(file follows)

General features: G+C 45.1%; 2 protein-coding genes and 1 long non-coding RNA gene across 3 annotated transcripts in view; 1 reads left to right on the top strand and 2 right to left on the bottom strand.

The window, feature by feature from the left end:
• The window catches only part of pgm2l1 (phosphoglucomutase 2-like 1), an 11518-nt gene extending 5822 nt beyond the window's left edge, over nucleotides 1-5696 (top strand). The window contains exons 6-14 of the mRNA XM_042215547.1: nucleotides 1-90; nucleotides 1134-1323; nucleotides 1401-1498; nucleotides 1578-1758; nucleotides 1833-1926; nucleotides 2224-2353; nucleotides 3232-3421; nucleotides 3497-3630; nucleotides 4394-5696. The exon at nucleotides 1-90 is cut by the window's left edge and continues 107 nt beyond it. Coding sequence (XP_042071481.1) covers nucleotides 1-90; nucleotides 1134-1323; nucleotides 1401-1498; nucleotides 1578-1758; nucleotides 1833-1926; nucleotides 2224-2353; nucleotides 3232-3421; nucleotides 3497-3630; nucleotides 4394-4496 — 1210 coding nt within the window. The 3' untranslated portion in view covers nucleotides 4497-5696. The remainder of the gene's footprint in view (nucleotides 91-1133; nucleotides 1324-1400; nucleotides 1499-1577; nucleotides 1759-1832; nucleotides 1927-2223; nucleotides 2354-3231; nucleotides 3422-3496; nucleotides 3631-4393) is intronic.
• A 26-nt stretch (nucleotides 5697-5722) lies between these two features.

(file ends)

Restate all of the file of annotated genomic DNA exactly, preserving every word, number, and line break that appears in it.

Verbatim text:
General features: G+C 45.1%; 2 protein-coding genes and 1 long non-coding RNA gene across 3 annotated transcripts in view; 1 reads left to right on the top strand and 2 right to left on the bottom strand.

The window, feature by feature from the left end:
• The window catches only part of pgm2l1 (phosphoglucomutase 2-like 1), an 11518-nt gene extending 5822 nt beyond the window's left edge, over nucleotides 1-5696 (top strand). The window contains exons 6-14 of the mRNA XM_042215547.1: nucleotides 1-90; nucleotides 1134-1323; nucleotides 1401-1498; nucleotides 1578-1758; nucleotides 1833-1926; nucleotides 2224-2353; nucleotides 3232-3421; nucleotides 3497-3630; nucleotides 4394-5696. The exon at nucleotides 1-90 is cut by the window's left edge and continues 107 nt beyond it. Coding sequence (XP_042071481.1) covers nucleotides 1-90; nucleotides 1134-1323; nucleotides 1401-1498; nucleotides 1578-1758; nucleotides 1833-1926; nucleotides 2224-2353; nucleotides 3232-3421; nucleotides 3497-3630; nucleotides 4394-4496 — 1210 coding nt within the window. The 3' untranslated portion in view covers nucleotides 4497-5696. The remainder of the gene's footprint in view (nucleotides 91-1133; nucleotides 1324-1400; nucleotides 1499-1577; nucleotides 1759-1832; nucleotides 1927-2223; nucleotides 2354-3231; nucleotides 3422-3496; nucleotides 3631-4393) is intronic.
• A 26-nt stretch (nucleotides 5697-5722) lies between these two features.